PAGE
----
I’m all for putting hackers who break into computer systems and steal personal information in jail.
But I also think it is time to start putting inept programmers and managers of bit companies in jail, too. For the same reasons.
If a website is so poorly designed that it doesn’t meet reasonable levels of security, then the programmers should go to jail. The failure to provide even the most basic levels of testing and security should be a crime.
I have seen many, many websites where accounts are hacked simply by manually modifying a URL, often by simply changing an &Account=1234567 to a different number. This is inexcusable.
I had the unfortunate opportunity to talking with a programmer and his manager about the complete lack of security on their web site. In this case, you could access other user’s personal information by just logging into your account and then changing the account number on the URL. The system would continue to think that you were authenticated as you saw another person’s information.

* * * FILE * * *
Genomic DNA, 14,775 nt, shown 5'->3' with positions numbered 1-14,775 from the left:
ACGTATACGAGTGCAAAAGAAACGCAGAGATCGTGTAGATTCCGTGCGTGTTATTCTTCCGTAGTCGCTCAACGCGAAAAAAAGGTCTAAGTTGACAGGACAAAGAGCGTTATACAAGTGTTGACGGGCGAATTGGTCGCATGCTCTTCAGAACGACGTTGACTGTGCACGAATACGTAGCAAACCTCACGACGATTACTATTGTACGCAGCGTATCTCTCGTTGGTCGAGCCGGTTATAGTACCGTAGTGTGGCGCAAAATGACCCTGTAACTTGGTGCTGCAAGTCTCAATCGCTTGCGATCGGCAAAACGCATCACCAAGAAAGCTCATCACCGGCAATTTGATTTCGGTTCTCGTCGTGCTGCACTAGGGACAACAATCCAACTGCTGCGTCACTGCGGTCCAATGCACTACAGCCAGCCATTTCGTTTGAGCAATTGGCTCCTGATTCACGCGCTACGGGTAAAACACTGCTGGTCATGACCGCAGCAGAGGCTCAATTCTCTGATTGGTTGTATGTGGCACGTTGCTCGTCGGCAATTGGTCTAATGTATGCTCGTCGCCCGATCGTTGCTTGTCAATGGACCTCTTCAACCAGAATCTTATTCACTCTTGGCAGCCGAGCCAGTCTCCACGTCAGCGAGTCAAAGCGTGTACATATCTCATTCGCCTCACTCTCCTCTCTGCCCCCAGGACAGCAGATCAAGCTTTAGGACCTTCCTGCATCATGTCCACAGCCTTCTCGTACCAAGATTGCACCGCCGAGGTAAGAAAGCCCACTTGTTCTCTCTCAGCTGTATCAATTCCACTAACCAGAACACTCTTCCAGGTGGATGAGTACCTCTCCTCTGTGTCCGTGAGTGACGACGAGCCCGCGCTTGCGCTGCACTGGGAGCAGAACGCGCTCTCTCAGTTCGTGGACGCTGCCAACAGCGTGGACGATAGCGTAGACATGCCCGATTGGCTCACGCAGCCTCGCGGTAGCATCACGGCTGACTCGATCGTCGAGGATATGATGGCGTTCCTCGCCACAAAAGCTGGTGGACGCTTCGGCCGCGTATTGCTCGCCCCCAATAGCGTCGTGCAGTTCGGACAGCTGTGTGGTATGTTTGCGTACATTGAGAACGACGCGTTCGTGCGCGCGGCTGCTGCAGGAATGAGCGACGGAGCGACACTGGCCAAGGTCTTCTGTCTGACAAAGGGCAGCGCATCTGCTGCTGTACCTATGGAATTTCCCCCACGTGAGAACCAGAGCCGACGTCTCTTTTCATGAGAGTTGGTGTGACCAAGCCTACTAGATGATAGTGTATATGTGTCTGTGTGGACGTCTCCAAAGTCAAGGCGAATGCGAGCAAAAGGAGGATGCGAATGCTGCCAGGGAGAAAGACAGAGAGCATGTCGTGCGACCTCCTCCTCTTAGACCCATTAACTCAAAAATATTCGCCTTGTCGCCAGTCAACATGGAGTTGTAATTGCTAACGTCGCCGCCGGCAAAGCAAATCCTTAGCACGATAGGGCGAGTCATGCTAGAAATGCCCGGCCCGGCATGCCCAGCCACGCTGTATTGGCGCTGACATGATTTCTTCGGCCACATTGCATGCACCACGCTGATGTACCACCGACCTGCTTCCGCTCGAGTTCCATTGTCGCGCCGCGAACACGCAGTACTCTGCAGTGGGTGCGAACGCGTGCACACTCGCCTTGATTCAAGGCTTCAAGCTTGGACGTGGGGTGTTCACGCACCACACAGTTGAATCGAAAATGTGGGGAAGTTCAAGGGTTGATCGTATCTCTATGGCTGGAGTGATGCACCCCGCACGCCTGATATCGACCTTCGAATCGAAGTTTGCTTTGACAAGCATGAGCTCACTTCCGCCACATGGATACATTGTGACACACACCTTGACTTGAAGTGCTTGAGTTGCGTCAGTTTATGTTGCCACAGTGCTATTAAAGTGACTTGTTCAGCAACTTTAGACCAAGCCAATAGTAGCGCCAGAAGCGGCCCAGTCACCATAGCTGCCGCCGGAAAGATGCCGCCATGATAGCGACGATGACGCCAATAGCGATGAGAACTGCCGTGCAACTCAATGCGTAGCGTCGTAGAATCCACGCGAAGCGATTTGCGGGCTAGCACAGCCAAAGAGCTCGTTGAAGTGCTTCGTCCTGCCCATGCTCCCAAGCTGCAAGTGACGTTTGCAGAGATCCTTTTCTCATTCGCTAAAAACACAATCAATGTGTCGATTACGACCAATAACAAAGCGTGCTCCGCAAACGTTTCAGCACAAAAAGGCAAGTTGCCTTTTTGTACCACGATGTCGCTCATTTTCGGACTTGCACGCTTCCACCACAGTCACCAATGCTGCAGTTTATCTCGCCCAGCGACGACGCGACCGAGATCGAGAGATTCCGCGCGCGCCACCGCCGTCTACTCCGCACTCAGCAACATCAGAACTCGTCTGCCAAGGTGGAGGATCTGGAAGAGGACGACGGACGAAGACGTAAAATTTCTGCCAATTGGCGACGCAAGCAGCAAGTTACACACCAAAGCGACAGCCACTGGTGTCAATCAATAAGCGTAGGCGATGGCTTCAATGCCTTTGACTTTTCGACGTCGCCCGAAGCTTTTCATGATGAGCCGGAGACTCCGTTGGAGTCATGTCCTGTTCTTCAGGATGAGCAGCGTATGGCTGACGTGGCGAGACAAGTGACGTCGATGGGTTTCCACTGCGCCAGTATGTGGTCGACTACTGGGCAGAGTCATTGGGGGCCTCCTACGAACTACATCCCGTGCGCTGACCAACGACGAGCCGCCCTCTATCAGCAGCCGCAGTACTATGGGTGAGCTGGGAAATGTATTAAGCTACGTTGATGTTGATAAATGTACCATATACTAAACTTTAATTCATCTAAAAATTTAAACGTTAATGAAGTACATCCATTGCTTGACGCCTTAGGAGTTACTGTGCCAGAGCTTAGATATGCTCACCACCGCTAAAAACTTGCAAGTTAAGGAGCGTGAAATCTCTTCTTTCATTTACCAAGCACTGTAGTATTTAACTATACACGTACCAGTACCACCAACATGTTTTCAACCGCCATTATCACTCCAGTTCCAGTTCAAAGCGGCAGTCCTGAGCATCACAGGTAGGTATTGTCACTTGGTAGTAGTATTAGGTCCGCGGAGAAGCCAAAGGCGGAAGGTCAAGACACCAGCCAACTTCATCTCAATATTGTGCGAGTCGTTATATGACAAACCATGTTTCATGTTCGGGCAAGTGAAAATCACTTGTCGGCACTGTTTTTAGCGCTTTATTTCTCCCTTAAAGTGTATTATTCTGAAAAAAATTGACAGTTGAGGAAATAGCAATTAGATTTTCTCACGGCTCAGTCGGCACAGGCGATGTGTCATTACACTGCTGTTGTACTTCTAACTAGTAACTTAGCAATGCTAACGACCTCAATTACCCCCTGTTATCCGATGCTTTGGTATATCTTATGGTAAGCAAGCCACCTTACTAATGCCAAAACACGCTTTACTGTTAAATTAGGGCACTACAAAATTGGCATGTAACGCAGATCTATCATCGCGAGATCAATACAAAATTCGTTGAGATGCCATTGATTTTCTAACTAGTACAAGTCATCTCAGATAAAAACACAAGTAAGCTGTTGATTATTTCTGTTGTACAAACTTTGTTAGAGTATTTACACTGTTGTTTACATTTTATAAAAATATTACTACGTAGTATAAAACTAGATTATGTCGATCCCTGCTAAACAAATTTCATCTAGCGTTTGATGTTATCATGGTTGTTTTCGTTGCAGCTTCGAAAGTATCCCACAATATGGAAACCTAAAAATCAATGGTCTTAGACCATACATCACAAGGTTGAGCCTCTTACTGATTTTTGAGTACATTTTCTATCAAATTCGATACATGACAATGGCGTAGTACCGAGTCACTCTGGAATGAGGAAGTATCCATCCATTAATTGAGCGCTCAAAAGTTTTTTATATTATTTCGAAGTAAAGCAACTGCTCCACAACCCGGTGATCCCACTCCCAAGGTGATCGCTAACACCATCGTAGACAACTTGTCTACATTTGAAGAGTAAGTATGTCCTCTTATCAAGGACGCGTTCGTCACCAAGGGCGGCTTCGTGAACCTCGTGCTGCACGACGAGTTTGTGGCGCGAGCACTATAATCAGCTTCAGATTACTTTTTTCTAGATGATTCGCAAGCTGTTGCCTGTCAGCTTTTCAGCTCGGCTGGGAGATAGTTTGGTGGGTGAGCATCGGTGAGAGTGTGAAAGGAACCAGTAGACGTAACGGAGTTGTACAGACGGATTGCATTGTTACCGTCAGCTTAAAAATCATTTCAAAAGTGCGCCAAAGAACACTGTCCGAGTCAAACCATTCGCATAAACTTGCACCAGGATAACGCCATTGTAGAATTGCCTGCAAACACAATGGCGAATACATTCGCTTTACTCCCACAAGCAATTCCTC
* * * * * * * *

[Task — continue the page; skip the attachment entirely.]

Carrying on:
Neither the programmer nor the manager was concerned by this lack of security. The programmer indicated that they had other projects that were higher priority. The manager simply dismissed the problem by saying that hacking a computer was a crime.
Home Depot recently had over 50-million accounts violated. They incurred no cost. They did nothing to protect their users. They merely sent out an apology email and went on with their business.
Yet, the facts in the Home Depot case seem to be that they had terrible security, they didn’t do the most basic of testing, and the head of security had (it is rumored) been fired from his previous job and Home Depot was afraid to fire him for fear that he might sabotage the company.
As long as failing to protect customer’s data has no cost or penalty to a company then companies won’t spend money on protecting that data.
Years ago the same thing was true for environmental laws. Individuals simply weren’t responsible if a company harmed the environment. Them, laws were changed and individuals could under some cases be held personally responsible for trashing the environment. Suddenly, companies took the environmental protection laws more seriously.
It’s time for the same thing on computers. Programmers and managers should be held personally responsible if they grossly fail to protect users private data.
The hacking of Home Depot is much less a story of diligent hackers than it is of inept programmers and managers. The TJ Max hacking was simply that the company’s WiFi had no password. Really, which is the bigger crime: accessing a WiFi network with no password or failing to put a password on a network that stores millions of credit card numbers?